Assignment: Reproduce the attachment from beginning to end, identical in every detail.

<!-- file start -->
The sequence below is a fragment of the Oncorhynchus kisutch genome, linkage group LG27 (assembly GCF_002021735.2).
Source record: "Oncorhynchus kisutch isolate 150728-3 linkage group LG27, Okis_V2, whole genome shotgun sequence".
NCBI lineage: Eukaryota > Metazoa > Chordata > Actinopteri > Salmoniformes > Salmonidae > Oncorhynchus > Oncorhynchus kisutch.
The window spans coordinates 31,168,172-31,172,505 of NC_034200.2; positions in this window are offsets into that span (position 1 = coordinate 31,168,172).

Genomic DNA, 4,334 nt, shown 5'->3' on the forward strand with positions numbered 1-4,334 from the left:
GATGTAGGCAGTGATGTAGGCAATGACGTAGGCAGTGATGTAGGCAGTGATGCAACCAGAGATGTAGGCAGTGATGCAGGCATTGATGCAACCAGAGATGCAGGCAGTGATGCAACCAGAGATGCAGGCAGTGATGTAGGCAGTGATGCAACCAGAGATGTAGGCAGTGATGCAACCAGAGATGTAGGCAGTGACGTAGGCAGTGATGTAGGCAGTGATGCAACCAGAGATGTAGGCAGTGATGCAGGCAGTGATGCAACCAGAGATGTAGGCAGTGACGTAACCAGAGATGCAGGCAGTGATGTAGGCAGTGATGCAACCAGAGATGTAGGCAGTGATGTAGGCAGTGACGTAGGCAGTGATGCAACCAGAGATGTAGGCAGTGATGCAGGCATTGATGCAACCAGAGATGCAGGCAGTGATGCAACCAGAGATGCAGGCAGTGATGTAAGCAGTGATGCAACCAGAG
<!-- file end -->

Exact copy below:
The sequence below is a fragment of the Oncorhynchus kisutch genome, linkage group LG27 (assembly GCF_002021735.2).
Source record: "Oncorhynchus kisutch isolate 150728-3 linkage group LG27, Okis_V2, whole genome shotgun sequence".
NCBI lineage: Eukaryota > Metazoa > Chordata > Actinopteri > Salmoniformes > Salmonidae > Oncorhynchus > Oncorhynchus kisutch.
The window spans coordinates 31,168,172-31,172,505 of NC_034200.2; positions in this window are offsets into that span (position 1 = coordinate 31,168,172).

Genomic DNA, 4,334 nt, shown 5'->3' on the forward strand with positions numbered 1-4,334 from the left:
GATGTAGGCAGTGATGTAGGCAATGACGTAGGCAGTGATGTAGGCAGTGATGCAACCAGAGATGTAGGCAGTGATGCAGGCATTGATGCAACCAGAGATGCAGGCAGTGATGCAACCAGAGATGCAGGCAGTGATGTAGGCAGTGATGCAACCAGAGATGTAGGCAGTGATGCAACCAGAGATGTAGGCAGTGACGTAGGCAGTGATGTAGGCAGTGATGCAACCAGAGATGTAGGCAGTGATGCAGGCAGTGATGCAACCAGAGATGTAGGCAGTGACGTAACCAGAGATGCAGGCAGTGATGTAGGCAGTGATGCAACCAGAGATGTAGGCAGTGATGTAGGCAGTGACGTAGGCAGTGATGCAACCAGAGATGTAGGCAGTGATGCAGGCATTGATGCAACCAGAGATGCAGGCAGTGATGCAACCAGAGATGCAGGCAGTGATGTAAGCAGTGATGCAACCAGAG